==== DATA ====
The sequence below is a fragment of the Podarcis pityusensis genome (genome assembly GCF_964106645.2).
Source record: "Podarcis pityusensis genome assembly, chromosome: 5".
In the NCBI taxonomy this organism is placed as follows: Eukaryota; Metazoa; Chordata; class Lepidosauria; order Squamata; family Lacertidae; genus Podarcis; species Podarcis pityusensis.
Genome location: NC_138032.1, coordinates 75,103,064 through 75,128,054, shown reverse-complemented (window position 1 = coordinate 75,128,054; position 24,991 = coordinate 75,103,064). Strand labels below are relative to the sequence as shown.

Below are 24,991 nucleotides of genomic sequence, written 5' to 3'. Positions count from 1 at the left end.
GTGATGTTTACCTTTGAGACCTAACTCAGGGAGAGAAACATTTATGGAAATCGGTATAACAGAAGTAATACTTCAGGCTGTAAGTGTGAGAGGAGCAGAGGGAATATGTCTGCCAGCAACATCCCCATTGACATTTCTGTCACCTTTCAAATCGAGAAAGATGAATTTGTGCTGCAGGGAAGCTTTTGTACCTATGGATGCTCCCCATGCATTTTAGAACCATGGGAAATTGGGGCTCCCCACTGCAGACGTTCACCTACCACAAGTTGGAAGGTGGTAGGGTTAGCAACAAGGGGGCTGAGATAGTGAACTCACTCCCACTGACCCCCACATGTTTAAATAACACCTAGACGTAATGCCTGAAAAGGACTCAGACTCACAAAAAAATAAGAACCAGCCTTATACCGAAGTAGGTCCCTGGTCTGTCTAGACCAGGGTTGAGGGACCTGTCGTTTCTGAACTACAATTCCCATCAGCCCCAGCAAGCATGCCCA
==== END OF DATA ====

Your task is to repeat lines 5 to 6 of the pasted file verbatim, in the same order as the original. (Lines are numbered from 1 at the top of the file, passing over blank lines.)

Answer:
Below are 24,991 nucleotides of genomic sequence, written 5' to 3'. Positions count from 1 at the left end.
GTGATGTTTACCTTTGAGACCTAACTCAGGGAGAGAAACATTTATGGAAATCGGTATAACAGAAGTAATACTTCAGGCTGTAAGTGTGAGAGGAGCAGAGGGAATATGTCTGCCAGCAACATCCCCATTGACATTTCTGTCACCTTTCAAATCGAGAAAGATGAATTTGTGCTGCAGGGAAGCTTTTGTACCTATGGATGCTCCCCATGCATTTTAGAACCATGGGAAATTGGGGCTCCCCACTGCAGACGTTCACCTACCACAAGTTGGAAGGTGGTAGGGTTAGCAACAAGGGGGCTGAGATAGTGAACTCACTCCCACTGACCCCCACATGTTTAAATAACACCTAGACGTAATGCCTGAAAAGGACTCAGACTCACAAAAAAATAAGAACCAGCCTTATACCGAAGTAGGTCCCTGGTCTGTCTAGACCAGGGTTGAGGGACCTGTCGTTTCTGAACTACAATTCCCATCAGCCCCAGCAAGCATGCCCA